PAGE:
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# Ben needs to form a committee of 3 from a group of 8

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Ben needs to form a committee of 3 from a group of 8 [#permalink]

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23 Apr 2005, 15:10
This topic is locked. If you want to discuss this question please re-post it in the respective forum.

Ben needs to form a committee of 3 from a group of 8 engineers. If two of the engineers cannot serve together, how many different committees can Ben form?
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23 Apr 2005, 15:21
If two engineers cannot serve together we have to split them.

X = N(problem engineers not picked at all) +
N(first problem engineer picked) +
N(second problem engineer picked) =
3C6 + 2 * 2C6 =
20 + 2 * 15 = 50
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23 Apr 2005, 18:01
Can you explain how you get 6C2?
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23 Apr 2005, 21:24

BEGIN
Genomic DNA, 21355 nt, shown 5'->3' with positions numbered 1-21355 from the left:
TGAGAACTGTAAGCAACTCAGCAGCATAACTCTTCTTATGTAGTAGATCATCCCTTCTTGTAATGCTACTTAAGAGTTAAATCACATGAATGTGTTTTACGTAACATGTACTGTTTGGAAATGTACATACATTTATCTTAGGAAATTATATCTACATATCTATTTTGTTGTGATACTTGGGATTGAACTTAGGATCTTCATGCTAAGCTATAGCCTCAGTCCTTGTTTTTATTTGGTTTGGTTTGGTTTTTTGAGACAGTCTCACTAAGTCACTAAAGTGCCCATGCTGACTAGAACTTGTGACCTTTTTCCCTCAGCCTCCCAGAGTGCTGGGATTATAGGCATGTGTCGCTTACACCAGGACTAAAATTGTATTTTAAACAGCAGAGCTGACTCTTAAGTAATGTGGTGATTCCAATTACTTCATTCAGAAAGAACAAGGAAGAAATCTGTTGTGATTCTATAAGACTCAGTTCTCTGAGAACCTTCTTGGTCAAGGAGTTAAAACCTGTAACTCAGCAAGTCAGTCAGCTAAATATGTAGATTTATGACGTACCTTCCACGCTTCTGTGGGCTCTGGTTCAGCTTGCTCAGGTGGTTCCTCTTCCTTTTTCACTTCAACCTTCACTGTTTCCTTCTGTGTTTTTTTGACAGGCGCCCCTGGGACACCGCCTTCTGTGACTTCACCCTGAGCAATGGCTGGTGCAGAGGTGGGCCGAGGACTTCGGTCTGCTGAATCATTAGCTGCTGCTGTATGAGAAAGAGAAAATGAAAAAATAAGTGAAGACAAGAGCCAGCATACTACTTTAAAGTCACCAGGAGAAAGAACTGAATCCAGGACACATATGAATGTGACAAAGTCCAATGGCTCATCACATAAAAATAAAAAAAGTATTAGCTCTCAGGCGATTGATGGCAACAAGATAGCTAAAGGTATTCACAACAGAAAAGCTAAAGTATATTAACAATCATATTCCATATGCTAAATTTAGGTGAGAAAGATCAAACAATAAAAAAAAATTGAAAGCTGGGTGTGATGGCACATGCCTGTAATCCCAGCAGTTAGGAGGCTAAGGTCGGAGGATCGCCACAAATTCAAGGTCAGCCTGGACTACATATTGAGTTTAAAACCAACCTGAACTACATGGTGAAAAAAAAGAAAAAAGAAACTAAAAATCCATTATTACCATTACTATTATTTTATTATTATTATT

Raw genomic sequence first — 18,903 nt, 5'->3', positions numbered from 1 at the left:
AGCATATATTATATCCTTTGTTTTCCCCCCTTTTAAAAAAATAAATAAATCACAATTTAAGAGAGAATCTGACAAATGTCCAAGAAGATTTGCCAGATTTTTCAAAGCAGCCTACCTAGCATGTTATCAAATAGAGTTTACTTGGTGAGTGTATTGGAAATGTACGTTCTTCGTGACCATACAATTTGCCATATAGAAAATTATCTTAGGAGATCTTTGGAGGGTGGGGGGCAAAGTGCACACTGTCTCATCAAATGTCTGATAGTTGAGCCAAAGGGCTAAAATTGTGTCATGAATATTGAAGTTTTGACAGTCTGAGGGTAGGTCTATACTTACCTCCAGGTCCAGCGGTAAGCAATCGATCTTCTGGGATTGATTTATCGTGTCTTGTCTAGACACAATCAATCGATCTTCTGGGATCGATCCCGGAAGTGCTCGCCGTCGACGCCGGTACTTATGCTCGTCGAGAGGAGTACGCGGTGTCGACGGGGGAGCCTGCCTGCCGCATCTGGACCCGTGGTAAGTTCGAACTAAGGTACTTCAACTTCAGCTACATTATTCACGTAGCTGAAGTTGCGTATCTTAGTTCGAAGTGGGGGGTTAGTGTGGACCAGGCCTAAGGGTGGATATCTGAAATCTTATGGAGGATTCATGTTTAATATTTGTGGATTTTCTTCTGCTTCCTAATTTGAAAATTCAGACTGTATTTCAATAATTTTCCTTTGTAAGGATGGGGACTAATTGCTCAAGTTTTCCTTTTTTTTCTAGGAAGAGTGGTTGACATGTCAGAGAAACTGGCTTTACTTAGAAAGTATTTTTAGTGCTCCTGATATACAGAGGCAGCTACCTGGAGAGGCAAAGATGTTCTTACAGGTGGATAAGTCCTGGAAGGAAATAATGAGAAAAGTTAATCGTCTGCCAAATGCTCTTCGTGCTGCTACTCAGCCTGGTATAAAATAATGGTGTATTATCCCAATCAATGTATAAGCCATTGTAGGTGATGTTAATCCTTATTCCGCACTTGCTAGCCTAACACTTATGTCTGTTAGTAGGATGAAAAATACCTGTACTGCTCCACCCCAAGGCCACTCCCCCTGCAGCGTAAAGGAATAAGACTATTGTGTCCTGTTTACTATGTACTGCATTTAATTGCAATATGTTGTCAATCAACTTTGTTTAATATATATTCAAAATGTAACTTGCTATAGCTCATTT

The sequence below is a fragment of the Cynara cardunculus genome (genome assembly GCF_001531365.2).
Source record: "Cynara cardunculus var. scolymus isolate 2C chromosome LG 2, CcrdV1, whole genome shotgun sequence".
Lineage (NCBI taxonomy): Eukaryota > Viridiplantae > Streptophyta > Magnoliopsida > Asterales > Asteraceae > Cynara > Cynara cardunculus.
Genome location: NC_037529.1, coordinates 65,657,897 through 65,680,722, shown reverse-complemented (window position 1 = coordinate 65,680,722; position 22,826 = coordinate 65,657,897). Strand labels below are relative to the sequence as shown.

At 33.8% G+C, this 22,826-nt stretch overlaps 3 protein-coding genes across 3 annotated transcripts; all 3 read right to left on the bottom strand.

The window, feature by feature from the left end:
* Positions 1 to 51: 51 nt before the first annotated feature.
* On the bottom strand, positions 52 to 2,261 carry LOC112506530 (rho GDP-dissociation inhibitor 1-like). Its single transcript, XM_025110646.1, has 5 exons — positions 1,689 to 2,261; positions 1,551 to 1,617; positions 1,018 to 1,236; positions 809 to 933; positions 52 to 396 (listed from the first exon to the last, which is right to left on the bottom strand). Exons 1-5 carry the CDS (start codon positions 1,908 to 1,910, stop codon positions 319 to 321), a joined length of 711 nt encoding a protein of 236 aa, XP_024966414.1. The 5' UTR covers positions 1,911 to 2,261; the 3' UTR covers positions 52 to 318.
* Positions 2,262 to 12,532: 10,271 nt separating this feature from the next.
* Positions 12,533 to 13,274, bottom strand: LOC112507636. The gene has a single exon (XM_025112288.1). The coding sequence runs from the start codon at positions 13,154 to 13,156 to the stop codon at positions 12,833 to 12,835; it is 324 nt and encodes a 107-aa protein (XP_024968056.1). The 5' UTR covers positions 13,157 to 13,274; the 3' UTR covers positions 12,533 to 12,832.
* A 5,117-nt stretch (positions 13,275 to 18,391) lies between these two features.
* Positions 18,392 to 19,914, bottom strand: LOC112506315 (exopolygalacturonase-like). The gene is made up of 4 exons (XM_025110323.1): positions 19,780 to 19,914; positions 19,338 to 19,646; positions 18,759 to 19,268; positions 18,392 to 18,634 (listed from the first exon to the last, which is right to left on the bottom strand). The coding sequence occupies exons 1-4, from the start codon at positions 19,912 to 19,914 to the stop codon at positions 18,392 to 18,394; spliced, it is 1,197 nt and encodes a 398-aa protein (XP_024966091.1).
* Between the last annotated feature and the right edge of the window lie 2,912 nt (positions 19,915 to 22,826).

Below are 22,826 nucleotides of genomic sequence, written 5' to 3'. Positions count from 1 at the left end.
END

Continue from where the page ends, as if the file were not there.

If one position is filled with problem engineer we are left with two to pick from 6 nonproblem engineers.
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24 Apr 2005, 08:07
total - unfavorable
8c3-6c1=56-6=50
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25 Apr 2005, 09:38
8x7x6 = 336 (total arrangements)
3x2x1 = 6 (each group working individually)

336
---- = 56
6
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25 Apr 2005, 10:41
rc1979 wrote:
Ben needs to form a committee of 3 from a group of 8 engineers. If two of the engineers cannot serve together, how many different committees can Ben form?

Assume A and B are these two gentlemen in question.

Total ways of selecting engineers = C(8,3) = 56.
This includes
1. A included.
2. B included.
3. A and B included.
4. Nither A or B included.

Of course we need to discard the case of A and B included which is

C(6, 1) = 6.

Therefore, remaining cases, when these two gentlemen don't serve together = 56 - 6 = 50.
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25 Apr 2005, 10:59
kapslock,
can you explain how you get 6c1?
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25 Apr 2005, 14:46
rc1979 wrote:
kapslock,
can you explain how you get 6c1?

RC,

This is the case of number of selections when A and B are both included.

If A and B are included, you need to select only one more guy out of 6 remaining guys to complete the selection of 3 (because 2 out of the total 8 are A and B themselves).

Thus we have a case of selection of 1 from 6, which is C(6,1) = 6.

Hope that helps.
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25 Apr 2005, 14:46
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